Joe Exotic's former zoo property in Oklahoma now belongs to Big Cat Rescue owner Carole Baskin, the Tiger King subject's chief rival. A federal judge granted Baskin ownership of the 16.4-acre Wynnewood property previously owned by Exotic, whose real name is Joseph Maldonado-Passage, on Monday. Exotic is now serving a 22-year prison sentence after he was convicted on federal charges related to animal abuse and hiring a hitman to kill Baskin.
U.S. District Judge Scott L. Palk found Baskin's Big Cat Rescue "sufficiently traced funds to allow for the imposition of a constructive trust" under state law, reports Courthouse News. The judge ruled that ownership of Exotic's property was fraudulently transferred, so Exotic would not have to pay her a $1 million trademark judgment. "Big Cat Rescue's constructive trust and equitable lien in and to the buildings shall survive any physical or title transfer of the building and shall follow any proceeds, except as to a good faith purchased for value," Palk ruled.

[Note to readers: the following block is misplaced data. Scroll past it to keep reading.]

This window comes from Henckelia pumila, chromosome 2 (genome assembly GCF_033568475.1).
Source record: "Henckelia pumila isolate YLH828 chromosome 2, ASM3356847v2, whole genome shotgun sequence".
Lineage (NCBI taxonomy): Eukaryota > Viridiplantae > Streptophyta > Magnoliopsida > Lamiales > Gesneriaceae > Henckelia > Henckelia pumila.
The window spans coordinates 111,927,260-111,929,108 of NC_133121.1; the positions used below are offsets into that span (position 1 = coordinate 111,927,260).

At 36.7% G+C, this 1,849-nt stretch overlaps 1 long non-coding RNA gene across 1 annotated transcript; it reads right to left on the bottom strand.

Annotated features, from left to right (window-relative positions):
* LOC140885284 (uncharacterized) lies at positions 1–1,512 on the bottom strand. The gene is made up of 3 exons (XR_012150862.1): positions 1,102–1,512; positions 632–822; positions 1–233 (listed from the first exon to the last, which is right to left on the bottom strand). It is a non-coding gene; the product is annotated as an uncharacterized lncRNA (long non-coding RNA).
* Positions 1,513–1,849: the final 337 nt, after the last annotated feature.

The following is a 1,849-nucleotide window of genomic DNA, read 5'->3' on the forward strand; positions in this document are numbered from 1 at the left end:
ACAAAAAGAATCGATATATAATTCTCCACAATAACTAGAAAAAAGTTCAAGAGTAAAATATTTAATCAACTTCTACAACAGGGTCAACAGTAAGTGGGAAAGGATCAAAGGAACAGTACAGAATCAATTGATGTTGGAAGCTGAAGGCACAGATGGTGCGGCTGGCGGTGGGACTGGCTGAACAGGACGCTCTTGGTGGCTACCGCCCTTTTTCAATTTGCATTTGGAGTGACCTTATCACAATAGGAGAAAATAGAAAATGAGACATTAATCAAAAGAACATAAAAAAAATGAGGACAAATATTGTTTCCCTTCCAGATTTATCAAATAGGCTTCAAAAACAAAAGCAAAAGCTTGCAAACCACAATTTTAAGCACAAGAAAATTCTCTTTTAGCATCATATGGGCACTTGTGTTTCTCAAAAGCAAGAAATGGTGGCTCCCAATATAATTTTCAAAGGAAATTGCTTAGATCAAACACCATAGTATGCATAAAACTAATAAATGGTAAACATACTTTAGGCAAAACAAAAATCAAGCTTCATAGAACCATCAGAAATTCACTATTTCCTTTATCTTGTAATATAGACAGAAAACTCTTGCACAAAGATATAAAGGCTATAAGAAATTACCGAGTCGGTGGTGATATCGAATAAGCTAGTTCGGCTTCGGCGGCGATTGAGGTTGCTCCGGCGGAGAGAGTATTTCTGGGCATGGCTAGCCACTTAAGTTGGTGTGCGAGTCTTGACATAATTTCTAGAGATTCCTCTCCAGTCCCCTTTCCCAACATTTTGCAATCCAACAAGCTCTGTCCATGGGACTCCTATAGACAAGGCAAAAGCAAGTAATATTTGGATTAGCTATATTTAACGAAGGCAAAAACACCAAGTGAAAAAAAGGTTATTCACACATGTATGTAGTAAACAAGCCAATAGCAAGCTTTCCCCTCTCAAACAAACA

Big Cat Rescue (BCR) first sued Exotic's mother, Shirley Schreibvogel, in 2016 for fraudulent transfer. Scheibvogel admitted under oath that Exotic turned ownership over to her just to "remove it from the reach of creditors, including BCR, should BCR win its Florida lawsuit," according to the complaint. In 2015, Exotic's mother confessed Exotic transferred the zoo land in 2011 to "avoid his creditors" after the Chapter 7 bankruptcy trustee overseeing his estate sued him.
Baskin also received control of cars and cabins on the Wynnewood zoo land. Palk, who was the same judge who presided over Exotic's criminal trial, said the current zoo operator has to leave within 120 days and take all the zoo animals off the property. Baskin has not commented on the ruling, and the defendants could not be reached because the number listed by the court was disconnected.
Although Exotic was somewhat of a celebrity in Oklahoma due to his political campaigns, he and Baskin became national stars thanks to the success of Netflix's Tiger King documentary series. Netflix said the show drew more than 34.3 million unique viewers after its first 10 days of release in March, just as coronavirus lockdown orders went into effect. The series focused on Exotic and Baskin's rivalry and revealed how Exotic would get his mother to sign paperwork to transfer property to avoid creditors. In 2016, Exitoc sold the zoo to Jeff Lowe, who planned to close the park and move the animals to a new location. The park re-opened earlier this year under the name "Tiger King Park" after Oklahoma lifted its coronavirus restrictions.